Yeah, 100% I have this, I’m learning that it’s a personality core. But that’s in me that whatever I do, I feel like I have to be doing it better. If I’m reading a book, I need to be reading better. Or at the gym, I a lot of people can just go to the gym, get a good workout in and go home. But I have to feel like I’m doing better. Like I’m lifting more, you know, my cardio is getting better. And progress is not a not this linear curve, right? There’s all these dips and valleys. But I’m trying to and there’s so many ways that I can improve. Like I’m I was listening to Tim Ferriss podcast episode about podcasting, and I’m trying to learn from him about preparing for guests and being a better interviewer and all these things that when I first started, I wouldn’t have even thought of, and I think, you know, I always say that you don’t really worry about what your swimming stroke looks like if you’re trying to keep your head above water. And that’s very true of podcasting. So the reason why I wasn’t thinking about how direct my questions should be as an interviewer was because I was trying to figure out how to get my podcast on one of the platforms. But as we get better at things, that’s where the real improvement and the real excellence is achieved. It’s through those tiny, tiny things. And the tough part is that you improve a lot faster in the beginning, it makes sense, right? If you’ve never played basketball before, and you play for a couple of hours, you’re gonna get like 600 times better. But if you’ve played for 30 years, or whatever, 20 years, and you’re just getting incrementally better, but it’s the people that get incrementally better, that are the best in the world that are okay with seeing, okay, I got a tiny, tiny bit better, and in a way that no one really can see. And so with podcasting, you really do have to just enjoy the journey. Just know that there’s ups and downs. I remember when we that’s the thing, like think about in the beginning, when we recorded our first episode, I had zero listeners, I had zero downloads. And then I had 10 One week, and I was like, I remember it’s kind of funny, looking back on it, but I remember thinking like, people actually listen. Yeah. Yeah, you know, because I didn’t know I didn’t know if anyone was actually going to listen. And then people listened but that was 10 More people than I had before I started, and those 10 people, that’s an infinite amount of growth from zero to 10 is that’s an infinite, right? From one to 10 is 10 times. And then it grew from there. And so now we’re still ticking upward. But it’s, it’s incremental. And it’s not, you know, that infinite growth we experienced in the beginning. And I’m perfectly okay with that. Because I think the growth is coming in, in other ways. So it’s kind of it’s kind of fun to look back on something. And I don’t think we do this enough, just as human beings, and I certainly don’t, I’m trying to do better, especially because I have small kids, and I’m trying to enjoy those moments, because I don’t want to look back on them with like, I think there’s gonna be some sadness just because kids grow up, you have that nostalgia. But I want to feel like I was there in the moment. And I think the way to do that is to enjoy it. And to not be looking for the next number of downloads or the next 100 episodes. It’s just here we are. Let’s, let’s enjoy it. To be present is the gift of today, so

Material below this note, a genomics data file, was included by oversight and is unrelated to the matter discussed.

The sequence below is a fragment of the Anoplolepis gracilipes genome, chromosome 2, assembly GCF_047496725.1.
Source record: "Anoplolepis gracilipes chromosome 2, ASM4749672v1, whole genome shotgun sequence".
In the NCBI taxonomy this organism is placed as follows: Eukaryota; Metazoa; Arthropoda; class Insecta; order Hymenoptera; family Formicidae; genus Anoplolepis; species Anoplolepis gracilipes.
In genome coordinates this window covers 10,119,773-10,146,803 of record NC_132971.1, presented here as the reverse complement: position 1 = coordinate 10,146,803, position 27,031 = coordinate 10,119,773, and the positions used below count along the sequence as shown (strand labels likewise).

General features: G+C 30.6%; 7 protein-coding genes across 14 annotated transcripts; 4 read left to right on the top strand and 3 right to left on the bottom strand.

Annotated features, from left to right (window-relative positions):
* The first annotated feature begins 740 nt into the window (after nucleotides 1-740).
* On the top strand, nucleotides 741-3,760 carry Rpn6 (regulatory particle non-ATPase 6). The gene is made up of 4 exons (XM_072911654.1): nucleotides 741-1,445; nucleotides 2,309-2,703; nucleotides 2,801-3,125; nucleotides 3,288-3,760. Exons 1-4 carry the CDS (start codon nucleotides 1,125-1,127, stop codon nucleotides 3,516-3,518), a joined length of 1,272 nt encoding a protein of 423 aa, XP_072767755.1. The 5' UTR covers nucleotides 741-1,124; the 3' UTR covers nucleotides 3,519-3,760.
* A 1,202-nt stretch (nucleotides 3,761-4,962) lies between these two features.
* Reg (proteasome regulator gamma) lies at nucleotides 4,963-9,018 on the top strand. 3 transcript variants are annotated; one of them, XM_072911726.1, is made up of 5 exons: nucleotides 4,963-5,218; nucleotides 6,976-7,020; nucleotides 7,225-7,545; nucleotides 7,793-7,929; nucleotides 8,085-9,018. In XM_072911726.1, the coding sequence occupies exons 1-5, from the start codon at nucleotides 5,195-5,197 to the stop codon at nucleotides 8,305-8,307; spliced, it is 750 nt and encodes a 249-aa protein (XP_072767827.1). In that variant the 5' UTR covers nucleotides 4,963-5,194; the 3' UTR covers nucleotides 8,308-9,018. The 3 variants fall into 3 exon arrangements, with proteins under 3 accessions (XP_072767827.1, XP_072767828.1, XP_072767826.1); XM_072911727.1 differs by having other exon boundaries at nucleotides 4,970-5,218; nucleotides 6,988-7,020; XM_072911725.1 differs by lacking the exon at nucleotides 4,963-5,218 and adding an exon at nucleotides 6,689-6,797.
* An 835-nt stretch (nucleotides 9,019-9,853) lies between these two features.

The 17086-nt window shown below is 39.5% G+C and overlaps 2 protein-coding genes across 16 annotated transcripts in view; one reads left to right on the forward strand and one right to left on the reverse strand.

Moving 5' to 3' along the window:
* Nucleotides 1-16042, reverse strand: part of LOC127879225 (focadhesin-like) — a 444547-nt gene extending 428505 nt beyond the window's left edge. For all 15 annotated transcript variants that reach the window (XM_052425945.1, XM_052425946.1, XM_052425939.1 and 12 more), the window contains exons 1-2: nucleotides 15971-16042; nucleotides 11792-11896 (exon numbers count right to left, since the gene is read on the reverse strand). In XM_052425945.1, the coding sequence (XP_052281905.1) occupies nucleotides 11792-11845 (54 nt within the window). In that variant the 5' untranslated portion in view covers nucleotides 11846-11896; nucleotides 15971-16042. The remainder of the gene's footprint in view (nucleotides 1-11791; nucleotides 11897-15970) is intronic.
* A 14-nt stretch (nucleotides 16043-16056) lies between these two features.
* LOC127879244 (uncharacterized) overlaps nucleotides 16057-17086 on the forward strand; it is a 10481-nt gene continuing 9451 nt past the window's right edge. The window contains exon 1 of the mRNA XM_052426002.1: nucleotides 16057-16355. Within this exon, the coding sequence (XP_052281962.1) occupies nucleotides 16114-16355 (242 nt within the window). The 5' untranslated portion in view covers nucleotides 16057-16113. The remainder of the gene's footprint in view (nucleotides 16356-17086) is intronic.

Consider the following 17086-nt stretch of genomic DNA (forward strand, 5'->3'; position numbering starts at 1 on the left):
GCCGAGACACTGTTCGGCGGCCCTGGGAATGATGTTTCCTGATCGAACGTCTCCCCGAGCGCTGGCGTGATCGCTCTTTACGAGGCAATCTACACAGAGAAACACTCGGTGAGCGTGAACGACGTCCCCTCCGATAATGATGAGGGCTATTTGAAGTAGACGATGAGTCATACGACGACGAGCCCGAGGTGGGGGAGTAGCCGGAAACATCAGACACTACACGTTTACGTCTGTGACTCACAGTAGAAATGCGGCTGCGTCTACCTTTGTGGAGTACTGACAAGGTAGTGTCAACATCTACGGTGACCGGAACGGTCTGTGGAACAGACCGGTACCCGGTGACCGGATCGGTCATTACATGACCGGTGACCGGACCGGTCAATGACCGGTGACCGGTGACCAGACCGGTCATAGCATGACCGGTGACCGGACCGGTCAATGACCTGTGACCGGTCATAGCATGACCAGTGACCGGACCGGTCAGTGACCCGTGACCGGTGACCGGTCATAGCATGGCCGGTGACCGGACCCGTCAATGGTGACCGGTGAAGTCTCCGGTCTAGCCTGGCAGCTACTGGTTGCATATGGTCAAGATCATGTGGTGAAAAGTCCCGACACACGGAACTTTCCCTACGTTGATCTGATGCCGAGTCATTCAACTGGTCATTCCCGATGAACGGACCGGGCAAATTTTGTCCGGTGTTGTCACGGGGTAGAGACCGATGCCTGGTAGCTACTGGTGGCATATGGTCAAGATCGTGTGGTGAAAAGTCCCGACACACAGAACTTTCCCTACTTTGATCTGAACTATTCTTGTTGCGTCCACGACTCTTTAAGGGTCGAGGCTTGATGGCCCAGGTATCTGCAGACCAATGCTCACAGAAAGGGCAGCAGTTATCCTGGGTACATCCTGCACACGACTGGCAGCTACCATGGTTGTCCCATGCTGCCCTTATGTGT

Exactly. We can end on that. Exactly. Allan, this was a lot of fun, and we’ll see what the future holds. And maybe we’ll be recording a 200th episode. You never No. Thanks, Becky.
Thank you. Bye.